Of course, seeing other people use your code and benefit from it is super exciting. That will never get old! To be honest, there’s not really any one part of it all that I would consider my “least favorite” thing, to me it’s just really about learning how to be a part of the open source community and getting better at the things you’re lacking in. So you look at those things and issue little challenges to yourself, for me - that’s trying to get better and connecting with consumers of our projects and letting them contribute more.
What keeps you involved in those projects? Do you have long term plans for maintaining your involvement?
I think a few things keep you involved. For one, you ended up there because the code you used maybe saved you days of work, you’re just naturally interested in it or you found parts of it that you really learned from. Inherently, you want to stay close to those types of things. On the other side, if you authored it - you’re already bought in and using it. Hopefully, you want to see it help other people and watch the whole thing grow.
Then, the community part comes in - you meet new devs, make some new friends and the “family” part of it keeps you there even more. We’ve kind of made it our mission to help out the community with our code, we want to share it. And to us, there will never be a time where we get up in the morning and change our minds on that. We’ll be in it for the long haul! The projects might change, evolve to something else or even sunset - but we’ll keep looking for ways to contribute.
What is the most important thing someone submitting an issue or patch should know?
That we definitely look at every issue and proposed tweak. Sometimes, they may not make it in for a few different reasons - but that’s the exception to the rule I’d say. We know sitting down, thinking about those changes and coding them takes time. We want to respect that, because it’s a huge help to us and everyone who uses the projects.
Technically speaking - the biggest things we want others submitting code for our iOS initiatives to know are 1) Does it add value to the core purpose of the component and 2) Does it follow the conventions used in the project. If those both check out, it’s likely getting merged and released!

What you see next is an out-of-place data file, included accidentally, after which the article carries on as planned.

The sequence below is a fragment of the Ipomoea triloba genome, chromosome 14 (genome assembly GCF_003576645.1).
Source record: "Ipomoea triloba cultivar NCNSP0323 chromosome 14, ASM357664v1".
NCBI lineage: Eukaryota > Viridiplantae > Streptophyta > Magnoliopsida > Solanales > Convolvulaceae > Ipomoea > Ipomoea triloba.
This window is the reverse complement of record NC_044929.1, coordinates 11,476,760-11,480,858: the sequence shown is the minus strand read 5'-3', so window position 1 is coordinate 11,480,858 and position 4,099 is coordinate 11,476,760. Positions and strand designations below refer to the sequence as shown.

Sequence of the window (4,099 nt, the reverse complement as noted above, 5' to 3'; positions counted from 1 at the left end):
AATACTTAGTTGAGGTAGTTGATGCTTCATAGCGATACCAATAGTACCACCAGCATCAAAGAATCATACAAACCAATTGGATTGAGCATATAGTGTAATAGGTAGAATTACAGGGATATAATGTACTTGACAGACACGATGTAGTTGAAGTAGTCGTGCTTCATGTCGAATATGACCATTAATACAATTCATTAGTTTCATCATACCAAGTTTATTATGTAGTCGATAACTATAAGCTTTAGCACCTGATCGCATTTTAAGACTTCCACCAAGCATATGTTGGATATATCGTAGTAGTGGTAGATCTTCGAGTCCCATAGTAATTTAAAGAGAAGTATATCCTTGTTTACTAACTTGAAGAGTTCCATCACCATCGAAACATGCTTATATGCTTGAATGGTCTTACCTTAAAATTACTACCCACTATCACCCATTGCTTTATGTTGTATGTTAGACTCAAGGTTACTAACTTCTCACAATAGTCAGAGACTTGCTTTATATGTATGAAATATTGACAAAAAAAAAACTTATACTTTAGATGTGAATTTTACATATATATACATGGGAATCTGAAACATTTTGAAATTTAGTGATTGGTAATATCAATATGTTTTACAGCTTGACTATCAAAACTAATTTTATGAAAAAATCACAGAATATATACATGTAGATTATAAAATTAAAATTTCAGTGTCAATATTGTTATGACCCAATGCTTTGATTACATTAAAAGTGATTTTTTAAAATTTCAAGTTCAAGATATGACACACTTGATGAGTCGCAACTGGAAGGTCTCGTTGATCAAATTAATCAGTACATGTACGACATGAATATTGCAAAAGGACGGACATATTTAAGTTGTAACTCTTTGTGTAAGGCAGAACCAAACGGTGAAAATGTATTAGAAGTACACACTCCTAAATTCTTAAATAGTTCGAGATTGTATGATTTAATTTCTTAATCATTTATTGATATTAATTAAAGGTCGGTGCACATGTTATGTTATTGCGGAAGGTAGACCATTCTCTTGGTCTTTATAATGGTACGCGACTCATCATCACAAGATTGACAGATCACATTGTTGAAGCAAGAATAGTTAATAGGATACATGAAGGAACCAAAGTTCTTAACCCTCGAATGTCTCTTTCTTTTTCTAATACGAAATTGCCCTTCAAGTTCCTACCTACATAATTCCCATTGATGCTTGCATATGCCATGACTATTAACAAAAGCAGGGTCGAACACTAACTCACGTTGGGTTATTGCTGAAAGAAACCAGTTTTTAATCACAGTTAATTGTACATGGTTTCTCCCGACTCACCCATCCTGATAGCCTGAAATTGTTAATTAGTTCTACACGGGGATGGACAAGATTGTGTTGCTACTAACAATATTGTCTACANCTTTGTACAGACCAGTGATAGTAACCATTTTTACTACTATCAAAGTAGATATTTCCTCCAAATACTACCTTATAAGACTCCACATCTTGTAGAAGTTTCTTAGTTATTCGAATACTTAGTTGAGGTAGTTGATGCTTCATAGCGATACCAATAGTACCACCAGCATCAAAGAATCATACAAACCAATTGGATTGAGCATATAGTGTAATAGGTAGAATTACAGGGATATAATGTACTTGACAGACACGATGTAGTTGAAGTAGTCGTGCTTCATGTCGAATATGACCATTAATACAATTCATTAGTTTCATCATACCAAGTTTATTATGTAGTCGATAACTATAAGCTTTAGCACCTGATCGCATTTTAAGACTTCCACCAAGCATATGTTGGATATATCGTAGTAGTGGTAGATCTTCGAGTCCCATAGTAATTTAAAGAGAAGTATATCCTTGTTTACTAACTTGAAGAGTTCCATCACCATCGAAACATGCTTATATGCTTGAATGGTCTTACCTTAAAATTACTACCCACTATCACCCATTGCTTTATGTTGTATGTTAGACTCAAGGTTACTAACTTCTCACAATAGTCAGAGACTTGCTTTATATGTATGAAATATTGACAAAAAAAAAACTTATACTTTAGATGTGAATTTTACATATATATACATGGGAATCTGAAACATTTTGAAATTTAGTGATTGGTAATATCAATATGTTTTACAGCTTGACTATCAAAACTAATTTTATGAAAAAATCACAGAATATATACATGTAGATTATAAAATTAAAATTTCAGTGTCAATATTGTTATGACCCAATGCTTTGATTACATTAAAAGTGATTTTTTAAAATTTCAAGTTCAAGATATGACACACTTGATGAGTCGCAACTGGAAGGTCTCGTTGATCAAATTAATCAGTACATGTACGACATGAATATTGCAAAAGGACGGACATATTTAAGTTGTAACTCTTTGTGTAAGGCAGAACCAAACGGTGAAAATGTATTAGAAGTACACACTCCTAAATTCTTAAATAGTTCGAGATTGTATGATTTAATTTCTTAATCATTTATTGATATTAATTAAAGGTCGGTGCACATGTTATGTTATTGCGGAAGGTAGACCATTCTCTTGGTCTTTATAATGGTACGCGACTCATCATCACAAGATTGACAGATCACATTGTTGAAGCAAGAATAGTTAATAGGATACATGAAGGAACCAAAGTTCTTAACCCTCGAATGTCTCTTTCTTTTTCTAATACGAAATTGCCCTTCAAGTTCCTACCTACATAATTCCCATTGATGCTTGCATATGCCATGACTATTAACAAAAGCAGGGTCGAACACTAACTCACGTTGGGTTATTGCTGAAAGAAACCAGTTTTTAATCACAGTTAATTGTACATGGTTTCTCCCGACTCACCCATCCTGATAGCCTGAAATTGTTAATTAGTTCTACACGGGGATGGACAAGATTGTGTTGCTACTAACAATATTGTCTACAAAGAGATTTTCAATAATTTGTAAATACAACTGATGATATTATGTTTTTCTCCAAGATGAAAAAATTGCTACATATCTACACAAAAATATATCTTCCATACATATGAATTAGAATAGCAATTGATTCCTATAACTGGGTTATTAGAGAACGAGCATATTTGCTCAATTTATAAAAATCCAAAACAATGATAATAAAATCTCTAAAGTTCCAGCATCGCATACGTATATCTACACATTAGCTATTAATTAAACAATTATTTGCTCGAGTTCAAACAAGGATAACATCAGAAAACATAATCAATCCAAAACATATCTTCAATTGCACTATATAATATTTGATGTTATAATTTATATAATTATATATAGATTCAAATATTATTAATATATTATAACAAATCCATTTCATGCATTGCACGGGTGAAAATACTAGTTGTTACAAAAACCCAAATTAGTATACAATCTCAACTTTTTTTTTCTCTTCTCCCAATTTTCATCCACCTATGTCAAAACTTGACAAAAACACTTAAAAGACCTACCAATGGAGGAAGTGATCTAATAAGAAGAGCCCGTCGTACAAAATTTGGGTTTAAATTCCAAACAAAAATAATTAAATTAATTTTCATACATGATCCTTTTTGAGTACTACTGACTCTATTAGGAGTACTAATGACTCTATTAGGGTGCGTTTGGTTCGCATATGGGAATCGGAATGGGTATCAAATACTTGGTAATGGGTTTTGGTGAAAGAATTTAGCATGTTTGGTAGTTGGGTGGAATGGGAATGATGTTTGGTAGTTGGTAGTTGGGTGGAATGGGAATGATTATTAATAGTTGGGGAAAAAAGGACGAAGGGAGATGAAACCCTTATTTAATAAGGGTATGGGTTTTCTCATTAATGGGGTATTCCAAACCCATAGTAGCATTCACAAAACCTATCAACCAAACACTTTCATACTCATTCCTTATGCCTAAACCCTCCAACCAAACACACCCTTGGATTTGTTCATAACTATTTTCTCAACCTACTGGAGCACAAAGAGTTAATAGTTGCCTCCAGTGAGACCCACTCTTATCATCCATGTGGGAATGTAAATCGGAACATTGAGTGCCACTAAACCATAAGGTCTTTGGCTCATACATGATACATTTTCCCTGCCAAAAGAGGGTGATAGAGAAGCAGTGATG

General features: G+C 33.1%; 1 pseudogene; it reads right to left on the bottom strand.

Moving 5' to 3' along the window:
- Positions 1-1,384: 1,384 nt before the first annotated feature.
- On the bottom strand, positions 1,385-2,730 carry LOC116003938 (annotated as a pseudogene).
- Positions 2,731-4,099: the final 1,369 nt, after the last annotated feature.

What’s your development environment right now?
For iOS devs - there really is only one option, Xcode. Luckily, I love the IDE and I’ve grown to be quite productive inside it once I learned the hotkeys and such. To be fair though, I’ve never tried JetBrain’s AppCode. I’ve heard good things though!
What was your first development environment? Do you miss anything from it?
The first place I ever wrote code in, ironically enough, was an early release of Xcode. I’d say maybe it was Xcode 3? I was trying to teach myself how to code around 2010, but I got a bit lost. I ended up going to school for it though, and throughout my education it was all Microsoft since C# and .NET are quite popular here in Missouri. So really, I did my first “real” coding inside of Visual Studio. I still miss it, it’s a great IDE and with Microsoft’s muscle you can be sure it’s going to get steady improvements. They just recently released a version of it for macOS, I’ve been eager to give it a spin.
Where do you see the open source software community headed?
We’re starting to see the big players open source their code, and that’s been super exciting. Who would have thought Apple would totally open up their new flagship programming language to everyone, say, not even 5 or 6 years ago? That’s exciting, and I think we’ll see that trend continue.
Everyone is starting to carve out their little space in the open source world, and places like GitHub are making it more accessible than it’s ever been to get plugged in. I think it’s fair to say that open sourcing your code could very well become a normal practice sooner rather than later, which is exciting to really think about.